Book Review: Eaten Alive, edited by Jay Slater


If you were to ask me to recommend one book to someone who is looking for an introduction to the world of Italian horror, Eaten Alive is the book that I would recommend.

That’s largely because this book was my introduction.  Way back in 2006, I came across a copy at Recycled Books in Denton, Texas and I bought it.  I bought it because, at the time, I was already into horror movies.  However, after reading the reviews and the essays in this book, I discovered that I wanted to learn much more about Italian horror.  Outside of Suspiria and a few giallos like Blade in The Dark, the first Italian horror movies that I specifically tracked down and watched were the movies that I read about in this book.  If not for Eaten Alive, I would never have seen the wonderfully macabre and disturbing Beyond the Darkness.  This was book was also my first real exposure to Lucio Fulci.  If not for this book, I never would have seen Zombi 2.  I never would have discovered the Beyond trilogy.

In fact, considering that Arleigh and I first bonded over Italian horror, it’s doubtful that I would be writing for this site if I had not made that decision to buy Eaten Alive.

As for the book itself, it’s a comprehensive overview of Italian cannibal and zombie cinema.  Along with containing information about every Italian cannibal and zombie film released in the 20th Century, it also features interviews with stars like Ian McCullough, Catriona MacColl, and GIovanni Lombardo Radice.  (Radice even reviews one of the films himself.)  The majority of the films are reviewed by Jay Slater but there are also contributions from writers like Ramsey Campbell and Lloyd Kaufman.  (In fact, Kaufman writes a rather stirring defense of one of the more controversial films to be found in Eaten Alive, Cannibal Holocaust.  Campbell, meanwhile, thoroughly destroys Nights of Terror.)

Seriously, if you’re interested in learning more about Italian horror or if you’re already a fan, this book is a must!

Let’s Talk About Sharknado 4!


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Last Sunday night saw the premiere of Sharknado: The Fourth Awakens!

For the fourth year in a row, SyFy and the Asylum allowed us to take a peak into the shark-filled life of Finn Shepherd (Ian Ziering) and his family.  Also for the fourth year in a row, the premiere of the latest Sharknado film was practically a national holiday.  Long before the film even started, #Sharknado4 was the number one trending topic on twitter.  I actually live tweeted the film twice, once for the east coast and then a second time for my friends on the west coast.  That’s right — I sent out over 300 tweets about Sharknado 4 on Sunday and I’ve never been more proud of myself.  Live tweeting the latest Sharknado is a lot like wishing someone you barely know a happy birthday on Facebook. It’s a part of the ritual of social media.  It’s like the Internet’s version of a Thanksgiving parade or a 4th of July fireworks show.

After four films, it’s easy to forget that Sharknado started out like almost any other SyFy film.  The first Sharknado film featured no celebrity cameos and very little of the self-referential comedy that has come to define the series.  In fact, I didn’t even see Sharknado when it first aired because it premiered, opposite a Big Brother eviction show, on a Thursday.  It was only on Friday morning that I discovered that Sharknado had become a phenomena, largely due to the fact that celebrities like Mia Farrow had decided to live tweet it.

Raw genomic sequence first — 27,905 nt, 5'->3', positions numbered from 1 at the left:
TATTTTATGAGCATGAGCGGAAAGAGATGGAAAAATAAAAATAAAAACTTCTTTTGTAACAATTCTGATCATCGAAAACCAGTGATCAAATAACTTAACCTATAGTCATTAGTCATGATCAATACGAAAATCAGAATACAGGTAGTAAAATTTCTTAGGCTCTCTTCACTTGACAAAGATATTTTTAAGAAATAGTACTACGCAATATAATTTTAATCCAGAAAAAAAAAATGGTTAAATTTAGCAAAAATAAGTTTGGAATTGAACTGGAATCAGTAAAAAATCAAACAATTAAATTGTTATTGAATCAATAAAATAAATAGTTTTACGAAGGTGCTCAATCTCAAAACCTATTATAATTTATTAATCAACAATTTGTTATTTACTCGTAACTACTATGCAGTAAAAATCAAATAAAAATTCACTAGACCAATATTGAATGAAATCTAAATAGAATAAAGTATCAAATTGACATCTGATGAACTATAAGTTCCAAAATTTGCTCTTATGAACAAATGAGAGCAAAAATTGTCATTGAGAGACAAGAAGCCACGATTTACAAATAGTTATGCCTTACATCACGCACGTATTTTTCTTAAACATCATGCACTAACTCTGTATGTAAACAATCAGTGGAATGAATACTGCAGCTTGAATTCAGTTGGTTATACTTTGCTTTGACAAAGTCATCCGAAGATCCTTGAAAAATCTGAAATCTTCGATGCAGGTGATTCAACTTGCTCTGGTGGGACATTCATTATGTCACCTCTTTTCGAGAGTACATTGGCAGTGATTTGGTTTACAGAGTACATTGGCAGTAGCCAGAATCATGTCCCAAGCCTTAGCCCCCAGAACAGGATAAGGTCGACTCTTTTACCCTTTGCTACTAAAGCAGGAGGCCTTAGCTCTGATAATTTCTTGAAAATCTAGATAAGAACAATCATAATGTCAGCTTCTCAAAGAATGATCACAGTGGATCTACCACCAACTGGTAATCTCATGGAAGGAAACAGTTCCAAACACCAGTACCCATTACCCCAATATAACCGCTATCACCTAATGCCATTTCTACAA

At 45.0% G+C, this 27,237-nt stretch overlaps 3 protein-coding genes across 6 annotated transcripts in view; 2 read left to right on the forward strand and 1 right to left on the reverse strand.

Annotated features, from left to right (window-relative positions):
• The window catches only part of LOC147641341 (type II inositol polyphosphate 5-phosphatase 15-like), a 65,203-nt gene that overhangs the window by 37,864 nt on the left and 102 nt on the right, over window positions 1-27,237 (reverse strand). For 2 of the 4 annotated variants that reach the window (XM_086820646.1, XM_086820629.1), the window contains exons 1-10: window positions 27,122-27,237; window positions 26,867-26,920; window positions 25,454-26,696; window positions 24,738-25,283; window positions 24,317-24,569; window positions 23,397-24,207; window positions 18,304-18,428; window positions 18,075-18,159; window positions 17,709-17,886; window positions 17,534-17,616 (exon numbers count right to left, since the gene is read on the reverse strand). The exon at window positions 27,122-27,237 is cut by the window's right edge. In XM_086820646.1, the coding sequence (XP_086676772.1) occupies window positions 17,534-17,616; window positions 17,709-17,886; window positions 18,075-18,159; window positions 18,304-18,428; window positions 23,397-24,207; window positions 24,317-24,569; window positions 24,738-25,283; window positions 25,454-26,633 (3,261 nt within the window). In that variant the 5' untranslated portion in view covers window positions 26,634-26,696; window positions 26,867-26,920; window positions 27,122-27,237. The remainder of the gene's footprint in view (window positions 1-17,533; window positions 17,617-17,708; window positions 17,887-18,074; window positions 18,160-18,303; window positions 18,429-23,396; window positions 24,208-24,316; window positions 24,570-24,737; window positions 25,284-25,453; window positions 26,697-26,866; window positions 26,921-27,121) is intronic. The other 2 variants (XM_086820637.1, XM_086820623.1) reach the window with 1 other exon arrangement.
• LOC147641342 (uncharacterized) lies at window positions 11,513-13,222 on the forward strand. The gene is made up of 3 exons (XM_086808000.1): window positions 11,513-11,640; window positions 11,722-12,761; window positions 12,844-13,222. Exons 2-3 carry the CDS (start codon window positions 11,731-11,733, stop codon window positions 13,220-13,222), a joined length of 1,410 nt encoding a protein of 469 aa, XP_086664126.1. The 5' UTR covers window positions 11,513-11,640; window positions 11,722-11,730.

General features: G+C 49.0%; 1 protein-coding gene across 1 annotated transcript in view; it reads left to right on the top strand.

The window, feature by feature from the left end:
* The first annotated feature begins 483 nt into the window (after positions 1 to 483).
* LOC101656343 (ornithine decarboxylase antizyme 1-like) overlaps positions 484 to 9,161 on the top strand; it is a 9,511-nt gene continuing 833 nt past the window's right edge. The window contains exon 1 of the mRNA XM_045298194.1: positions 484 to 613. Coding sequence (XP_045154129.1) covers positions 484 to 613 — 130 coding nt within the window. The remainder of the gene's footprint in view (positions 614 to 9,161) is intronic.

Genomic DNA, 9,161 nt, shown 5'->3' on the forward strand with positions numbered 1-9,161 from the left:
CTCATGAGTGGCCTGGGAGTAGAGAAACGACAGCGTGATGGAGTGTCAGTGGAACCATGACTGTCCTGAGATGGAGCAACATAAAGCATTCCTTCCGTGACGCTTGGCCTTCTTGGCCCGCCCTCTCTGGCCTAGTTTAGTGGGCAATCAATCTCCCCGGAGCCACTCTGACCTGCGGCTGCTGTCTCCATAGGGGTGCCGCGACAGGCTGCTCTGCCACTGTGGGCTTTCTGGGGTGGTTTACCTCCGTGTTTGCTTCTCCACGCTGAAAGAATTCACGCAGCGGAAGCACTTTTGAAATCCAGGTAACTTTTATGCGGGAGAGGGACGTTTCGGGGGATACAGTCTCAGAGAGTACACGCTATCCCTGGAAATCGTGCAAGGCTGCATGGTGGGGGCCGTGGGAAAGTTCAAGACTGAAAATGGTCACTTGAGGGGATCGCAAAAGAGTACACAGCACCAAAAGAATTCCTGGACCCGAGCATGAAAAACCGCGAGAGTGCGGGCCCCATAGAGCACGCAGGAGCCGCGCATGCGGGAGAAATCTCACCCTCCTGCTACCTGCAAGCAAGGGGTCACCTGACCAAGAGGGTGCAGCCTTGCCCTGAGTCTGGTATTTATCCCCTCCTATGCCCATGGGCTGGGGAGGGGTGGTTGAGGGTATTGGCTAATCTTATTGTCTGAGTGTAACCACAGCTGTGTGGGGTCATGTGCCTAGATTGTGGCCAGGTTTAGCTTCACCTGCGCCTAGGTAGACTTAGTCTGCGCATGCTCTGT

After all this time, it’s easy to forget just how much we veteran live tweeters resented that attention that was paid to celebrities like Farrow, the majority of whom were virgins as far as live tweeting SyFy was concerned.  (The fact that the majority of Farrow’s Sharknado tweets weren’t that good only added insult to injury.)  The media acted as if those celebs had invented live tweeting.  They also acted as if Sharknado was the first entertaining and over-the-top film to ever premiere on SyFy.  Among those of us who had been live tweeting SyFy film long before the premiere of Sharknado and who had loved pre-Sharknado movies like Jersey Shore Shark Attack and Shark Week, there was more than a little resentment.

But you know what?  I watched Sharknado the following Saturday and I had a great time live tweeting it.  The next year, I made sure to watch and live tweet Sharknado 2 the night that it premiered.  The same was true of Sharknado 3 and I even ended up casting a vote on the question of whether or not April should survive that film’s cliffhanger.  With its cheerful absurdity and determination to continually top the glorious absurdity of each previous entry, the Sharknado franchise won me over.  In fact, the franchise won over not only me but hundreds of thousands of other viewers.  Sharknado has become very much a part of our culture.

As I mentioned above, Sharknado 3 ended with a cliffhanger and that alone indicates just how big a deal Sharknado has become.  Sharknado 2 was made because the first Sharknado was an unexpected success.  Sharknado 3 followed because Sharknado 2 had proven that the first one was not a fluke and that there was an audience for these films.  However, by the time 3 was in production, there was never any doubt that there would be a Sharknado 4.  Sharknado 4 also ends with a rather abrupt cliffhanger, leaving little doubt that there will be a Sharknado 5.  At this point, not doing another Sharknado film would be the same as canceling summer all together.